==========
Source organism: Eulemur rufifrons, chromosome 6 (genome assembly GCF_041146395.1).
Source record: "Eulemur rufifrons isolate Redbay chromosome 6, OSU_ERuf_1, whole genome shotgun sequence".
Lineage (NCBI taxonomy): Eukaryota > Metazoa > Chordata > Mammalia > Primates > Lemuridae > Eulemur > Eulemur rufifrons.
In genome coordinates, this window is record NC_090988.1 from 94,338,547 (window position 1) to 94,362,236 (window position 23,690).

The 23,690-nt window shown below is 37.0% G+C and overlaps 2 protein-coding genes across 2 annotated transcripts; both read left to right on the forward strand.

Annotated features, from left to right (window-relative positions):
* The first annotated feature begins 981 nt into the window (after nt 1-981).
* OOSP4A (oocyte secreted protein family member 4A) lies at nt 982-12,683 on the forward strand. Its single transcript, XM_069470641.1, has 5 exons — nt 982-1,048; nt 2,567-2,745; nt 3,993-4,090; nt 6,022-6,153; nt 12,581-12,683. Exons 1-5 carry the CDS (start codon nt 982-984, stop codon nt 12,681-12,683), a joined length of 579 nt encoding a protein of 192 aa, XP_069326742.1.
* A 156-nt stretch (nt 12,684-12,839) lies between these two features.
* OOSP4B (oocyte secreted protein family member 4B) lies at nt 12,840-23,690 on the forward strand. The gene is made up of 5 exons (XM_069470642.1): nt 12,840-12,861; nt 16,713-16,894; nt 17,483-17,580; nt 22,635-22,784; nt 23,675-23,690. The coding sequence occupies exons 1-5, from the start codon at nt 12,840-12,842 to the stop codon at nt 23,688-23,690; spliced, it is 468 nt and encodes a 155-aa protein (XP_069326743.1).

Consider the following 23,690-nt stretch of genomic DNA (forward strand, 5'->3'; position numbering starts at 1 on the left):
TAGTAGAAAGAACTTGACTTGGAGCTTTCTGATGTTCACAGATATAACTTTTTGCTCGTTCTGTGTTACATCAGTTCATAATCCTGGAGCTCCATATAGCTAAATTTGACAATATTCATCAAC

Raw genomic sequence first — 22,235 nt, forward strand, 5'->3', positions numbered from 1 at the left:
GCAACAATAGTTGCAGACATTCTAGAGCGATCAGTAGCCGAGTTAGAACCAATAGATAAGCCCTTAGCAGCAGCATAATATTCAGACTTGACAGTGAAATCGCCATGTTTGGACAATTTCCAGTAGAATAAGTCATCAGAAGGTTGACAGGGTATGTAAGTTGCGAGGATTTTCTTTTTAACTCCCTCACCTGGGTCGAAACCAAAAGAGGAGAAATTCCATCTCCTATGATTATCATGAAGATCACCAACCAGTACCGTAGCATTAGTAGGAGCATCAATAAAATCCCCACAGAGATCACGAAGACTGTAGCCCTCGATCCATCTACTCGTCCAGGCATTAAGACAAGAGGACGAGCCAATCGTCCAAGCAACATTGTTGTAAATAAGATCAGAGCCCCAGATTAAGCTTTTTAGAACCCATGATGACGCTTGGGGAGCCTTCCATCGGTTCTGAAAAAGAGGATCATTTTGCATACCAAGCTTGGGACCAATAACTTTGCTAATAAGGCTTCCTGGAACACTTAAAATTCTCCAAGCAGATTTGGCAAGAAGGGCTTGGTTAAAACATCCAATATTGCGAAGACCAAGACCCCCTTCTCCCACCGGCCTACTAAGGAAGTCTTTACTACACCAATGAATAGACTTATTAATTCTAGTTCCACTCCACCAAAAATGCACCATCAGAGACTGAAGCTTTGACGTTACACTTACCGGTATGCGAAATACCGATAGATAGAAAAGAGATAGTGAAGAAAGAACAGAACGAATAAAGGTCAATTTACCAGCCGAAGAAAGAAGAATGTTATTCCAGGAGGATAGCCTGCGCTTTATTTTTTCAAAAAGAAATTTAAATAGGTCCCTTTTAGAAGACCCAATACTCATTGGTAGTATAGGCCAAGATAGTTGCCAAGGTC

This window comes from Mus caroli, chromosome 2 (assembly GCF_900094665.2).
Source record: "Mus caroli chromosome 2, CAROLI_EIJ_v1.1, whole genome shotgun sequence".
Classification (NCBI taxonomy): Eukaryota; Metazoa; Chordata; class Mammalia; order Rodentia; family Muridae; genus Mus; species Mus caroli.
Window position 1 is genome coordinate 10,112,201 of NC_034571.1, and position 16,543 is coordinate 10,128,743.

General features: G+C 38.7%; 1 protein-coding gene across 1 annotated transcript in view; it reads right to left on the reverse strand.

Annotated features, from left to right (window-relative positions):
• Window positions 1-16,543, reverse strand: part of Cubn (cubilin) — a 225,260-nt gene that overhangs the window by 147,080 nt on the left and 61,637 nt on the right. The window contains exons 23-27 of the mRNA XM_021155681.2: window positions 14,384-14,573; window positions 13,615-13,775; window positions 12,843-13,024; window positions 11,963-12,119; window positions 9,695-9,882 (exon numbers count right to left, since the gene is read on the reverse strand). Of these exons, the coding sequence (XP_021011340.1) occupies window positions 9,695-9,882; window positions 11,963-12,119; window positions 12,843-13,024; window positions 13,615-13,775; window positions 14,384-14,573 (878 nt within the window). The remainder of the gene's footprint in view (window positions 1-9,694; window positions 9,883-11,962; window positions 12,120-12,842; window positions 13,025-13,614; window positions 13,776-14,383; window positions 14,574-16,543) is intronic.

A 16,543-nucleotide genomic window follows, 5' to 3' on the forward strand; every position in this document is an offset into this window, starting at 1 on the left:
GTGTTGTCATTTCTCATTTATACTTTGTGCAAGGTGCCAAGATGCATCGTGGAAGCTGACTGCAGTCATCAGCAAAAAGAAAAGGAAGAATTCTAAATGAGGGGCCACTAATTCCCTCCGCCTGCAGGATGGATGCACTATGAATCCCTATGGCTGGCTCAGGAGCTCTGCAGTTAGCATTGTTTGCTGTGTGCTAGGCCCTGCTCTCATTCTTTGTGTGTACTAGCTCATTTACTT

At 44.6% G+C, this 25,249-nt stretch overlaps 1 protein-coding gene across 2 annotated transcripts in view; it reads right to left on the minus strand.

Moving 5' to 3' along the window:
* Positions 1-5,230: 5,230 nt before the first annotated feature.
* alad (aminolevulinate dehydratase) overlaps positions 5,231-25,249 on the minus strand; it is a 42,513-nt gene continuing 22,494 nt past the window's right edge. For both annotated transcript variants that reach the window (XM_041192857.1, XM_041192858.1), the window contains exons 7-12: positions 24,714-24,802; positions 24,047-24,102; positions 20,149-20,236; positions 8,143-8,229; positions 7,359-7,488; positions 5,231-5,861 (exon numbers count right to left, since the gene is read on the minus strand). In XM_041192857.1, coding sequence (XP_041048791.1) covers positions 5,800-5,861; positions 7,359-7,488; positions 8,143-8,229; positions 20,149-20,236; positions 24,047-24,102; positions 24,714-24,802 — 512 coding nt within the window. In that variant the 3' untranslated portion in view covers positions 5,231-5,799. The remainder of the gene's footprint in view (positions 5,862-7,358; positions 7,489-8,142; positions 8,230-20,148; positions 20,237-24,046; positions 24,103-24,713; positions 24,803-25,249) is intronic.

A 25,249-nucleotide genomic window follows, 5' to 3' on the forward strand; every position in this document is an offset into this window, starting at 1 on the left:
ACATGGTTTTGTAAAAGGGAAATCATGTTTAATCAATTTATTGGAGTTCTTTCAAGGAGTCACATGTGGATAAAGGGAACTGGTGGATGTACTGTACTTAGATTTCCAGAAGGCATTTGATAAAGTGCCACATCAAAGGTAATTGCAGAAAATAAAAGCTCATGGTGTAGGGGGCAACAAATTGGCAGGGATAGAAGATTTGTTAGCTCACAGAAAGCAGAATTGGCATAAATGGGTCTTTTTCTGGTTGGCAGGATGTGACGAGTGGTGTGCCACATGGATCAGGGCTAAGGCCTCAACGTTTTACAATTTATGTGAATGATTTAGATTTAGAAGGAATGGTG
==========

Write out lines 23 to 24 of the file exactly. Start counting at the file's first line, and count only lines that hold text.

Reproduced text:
GTGTTGTCATTTCTCATTTATACTTTGTGCAAGGTGCCAAGATGCATCGTGGAAGCTGACTGCAGTCATCAGCAAAAAGAAAAGGAAGAATTCTAAATGAGGGGCCACTAATTCCCTCCGCCTGCAGGATGGATGCACTATGAATCCCTATGGCTGGCTCAGGAGCTCTGCAGTTAGCATTGTTTGCTGTGTGCTAGGCCCTGCTCTCATTCTTTGTGTGTACTAGCTCATTTACTT

At 44.6% G+C, this 25,249-nt stretch overlaps 1 protein-coding gene across 2 annotated transcripts in view; it reads right to left on the minus strand.